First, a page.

Back in the day (by which I mean the turn of the millennium) two German blokes by the name of Kiesling and Kramer teamed up to design a trilogy of games that used a system whereby players had a large menu of choices for things they could do on their turn, each of which was more or less expensive, time-wise. And since time is finite, the challenge was figuring out the optimal mix of actions each turn.
They called it the Action Point (or AP) system. Some of you might notice those initials stand for something else–Analysis Paralysis–and indeed one AP often leads to another. Nonetheless, the three games, Tikal (1999), Java (2000), and Mexica (2002), all released by Ravensburger, went on to become pretty big sellers. Since each box was dominated by the picture of a relevant culturally-appropriate(d) mask, the games are also called the Mask Trilogy.
As the art of game design moved on, AP (and its attendant AP) fell out of favour as designers figured out other ways for players to make choices in more interactive ways (worker placement, for example). But interest in the Mask Trilogy games remained high enough, even though out of print, that publishers began re-releasing them in smaller boxes with better components. Mexica reappeared in 2015, and now Java is seeing the light of day. It makes sense that they decided to move the action to Peru, because then all three games would have Mesoamerican themes.
I owned Java back in the day and enjoyed it. It also looked pretty good, with an earthy tone palette and thick terrain tiles which gave the game its crucial third dimension. You see, in Java/Cuzco players start the game staring at a mainly-blank board; on their turns the first thing players must do is add a terrain tile (which costs one of their six available Action Points). The tiles are a mixture of empty fields and villages. The goal is to set up large villages upon which large temples can be built, turning them into cities (and getting VP according to the size of the temple). You can also surround ponds for surprisingly-high amounts of VP.
However, only the player at the highest elevation in each village or city or adjacent to the just-completed pond, can score, so layer after layer of terrain gets added on as the turns go by. You can (and should) pooch someone else’s temple by moving one of your own guys in, making sure to do some creative landscaping first.
There’s also a festival-throwing sub-mechanic involving cardplay from a deck of relics…it doesn’t really feel like it belongs in the game, but I guess K & K decided the game needed some way to introduce some interactivity and a way for players who could never quite manage to dominate the landscape to still get some points during the game. It just feels artificially bolted on.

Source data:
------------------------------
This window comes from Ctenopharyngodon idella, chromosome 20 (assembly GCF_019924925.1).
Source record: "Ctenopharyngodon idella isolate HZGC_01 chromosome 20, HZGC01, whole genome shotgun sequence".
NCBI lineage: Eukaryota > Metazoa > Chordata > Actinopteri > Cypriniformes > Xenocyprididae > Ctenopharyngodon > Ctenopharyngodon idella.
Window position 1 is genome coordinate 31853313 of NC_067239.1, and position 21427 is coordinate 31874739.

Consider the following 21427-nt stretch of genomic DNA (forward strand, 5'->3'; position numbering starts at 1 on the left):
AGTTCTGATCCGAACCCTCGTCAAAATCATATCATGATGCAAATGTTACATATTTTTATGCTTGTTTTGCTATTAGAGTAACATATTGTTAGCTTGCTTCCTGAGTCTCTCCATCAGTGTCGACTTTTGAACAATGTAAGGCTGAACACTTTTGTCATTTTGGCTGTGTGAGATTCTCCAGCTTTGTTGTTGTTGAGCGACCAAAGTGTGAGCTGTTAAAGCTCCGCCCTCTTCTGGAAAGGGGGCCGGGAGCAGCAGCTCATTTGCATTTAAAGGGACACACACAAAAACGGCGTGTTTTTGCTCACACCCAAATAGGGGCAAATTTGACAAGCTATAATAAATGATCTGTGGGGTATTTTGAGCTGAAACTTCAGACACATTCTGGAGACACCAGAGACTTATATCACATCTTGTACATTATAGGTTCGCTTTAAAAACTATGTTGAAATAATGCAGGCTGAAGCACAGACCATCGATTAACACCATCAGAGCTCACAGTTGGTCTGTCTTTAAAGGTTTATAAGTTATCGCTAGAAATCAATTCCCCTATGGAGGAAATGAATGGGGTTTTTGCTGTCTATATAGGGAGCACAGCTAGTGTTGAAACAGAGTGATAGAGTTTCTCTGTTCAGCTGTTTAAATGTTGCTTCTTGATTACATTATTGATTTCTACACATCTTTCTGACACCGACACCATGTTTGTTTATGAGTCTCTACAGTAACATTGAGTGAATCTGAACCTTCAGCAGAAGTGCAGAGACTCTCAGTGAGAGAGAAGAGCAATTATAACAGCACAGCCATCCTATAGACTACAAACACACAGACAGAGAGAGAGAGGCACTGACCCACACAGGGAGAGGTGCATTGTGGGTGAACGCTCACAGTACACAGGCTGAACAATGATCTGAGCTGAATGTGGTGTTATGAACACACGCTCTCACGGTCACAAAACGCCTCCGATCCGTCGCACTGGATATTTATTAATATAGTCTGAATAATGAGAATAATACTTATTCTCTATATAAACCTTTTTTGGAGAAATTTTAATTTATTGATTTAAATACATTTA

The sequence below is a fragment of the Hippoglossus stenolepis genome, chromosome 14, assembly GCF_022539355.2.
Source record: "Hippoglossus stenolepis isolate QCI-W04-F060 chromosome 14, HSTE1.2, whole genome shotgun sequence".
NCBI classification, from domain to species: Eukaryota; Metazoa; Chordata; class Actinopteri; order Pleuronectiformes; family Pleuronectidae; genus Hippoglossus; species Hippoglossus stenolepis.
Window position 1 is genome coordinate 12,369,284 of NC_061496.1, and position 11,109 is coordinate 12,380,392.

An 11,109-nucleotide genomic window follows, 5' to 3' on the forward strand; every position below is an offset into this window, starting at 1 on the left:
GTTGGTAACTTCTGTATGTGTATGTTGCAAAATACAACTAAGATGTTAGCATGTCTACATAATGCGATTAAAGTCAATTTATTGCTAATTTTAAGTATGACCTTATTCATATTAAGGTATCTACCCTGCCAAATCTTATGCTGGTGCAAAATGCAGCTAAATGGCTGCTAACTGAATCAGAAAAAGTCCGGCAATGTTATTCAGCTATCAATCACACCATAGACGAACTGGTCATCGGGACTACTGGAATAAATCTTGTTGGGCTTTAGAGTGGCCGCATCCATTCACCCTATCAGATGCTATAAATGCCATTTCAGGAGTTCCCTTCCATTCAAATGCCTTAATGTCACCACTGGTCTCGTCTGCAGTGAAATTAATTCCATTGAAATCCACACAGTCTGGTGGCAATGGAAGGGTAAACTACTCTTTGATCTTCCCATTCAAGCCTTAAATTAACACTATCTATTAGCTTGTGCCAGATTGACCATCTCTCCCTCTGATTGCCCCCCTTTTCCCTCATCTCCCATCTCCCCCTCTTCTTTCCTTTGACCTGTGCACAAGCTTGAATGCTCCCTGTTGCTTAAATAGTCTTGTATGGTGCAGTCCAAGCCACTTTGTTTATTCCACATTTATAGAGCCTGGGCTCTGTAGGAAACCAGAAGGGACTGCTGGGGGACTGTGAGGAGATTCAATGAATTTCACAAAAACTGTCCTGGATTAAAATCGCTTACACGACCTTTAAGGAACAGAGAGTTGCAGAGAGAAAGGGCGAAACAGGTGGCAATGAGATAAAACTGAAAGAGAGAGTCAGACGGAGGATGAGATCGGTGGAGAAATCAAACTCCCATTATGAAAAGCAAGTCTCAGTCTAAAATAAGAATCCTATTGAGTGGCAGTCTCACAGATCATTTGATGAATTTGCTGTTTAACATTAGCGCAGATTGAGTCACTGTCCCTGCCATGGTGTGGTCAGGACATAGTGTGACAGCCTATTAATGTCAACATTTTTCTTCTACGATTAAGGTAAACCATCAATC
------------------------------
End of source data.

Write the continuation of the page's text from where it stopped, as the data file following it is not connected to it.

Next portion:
The majority of points come from endgame scoring. Cuzco has an unusual endgame in that once it is triggered by the final neutral terrain piece being played, each player (including the triggerer) gets one final turn to go all out and is then scored for every temple in the game. What’s nice about it is that it’s hard (and usually sub-optimal) to screw someone else over on that final turn: you’re better off just grabbing as many points as possible for yourself. It does depend on player-count and seating order, however, as with four it might be worth it making it impossible for someone later in the order to score altogether even if it means you only get half points. With two it’s definitely not worth it, as only the top two players at each temple score.
As much as I liked the look of Java, I must say Cuzco looks even better through and through. The box art is less menacing, and its size and proportion are more Kallax-friendly. The colour palette and design for the terrain pieces is brighter, and the temple pieces in particular are fantastic looking, made out of resin or something that gives them a faux-stone look.
The one thing that Cuzco does not solve is the AP problem, and I mean that in both senses. The rules are (based on my ever-more-cheesecloth memory) exactly the same, which means that unless your group is brisk-paced you could be facing a fair amount of downtime between turns, especially near the end of the game. My solution with Java used to be to use a timer, and give players 5 minutes per move; in practice no one ever took more than 2.
It’s great that these older designs are getting some visibility; I’d be curious to know how people who had never played Java felt about Cuzco in the context of today’s design space. What do you think?
Thanks to the folks at Super Meeple and Luma Imports for providing a copy of Cuzco for this review.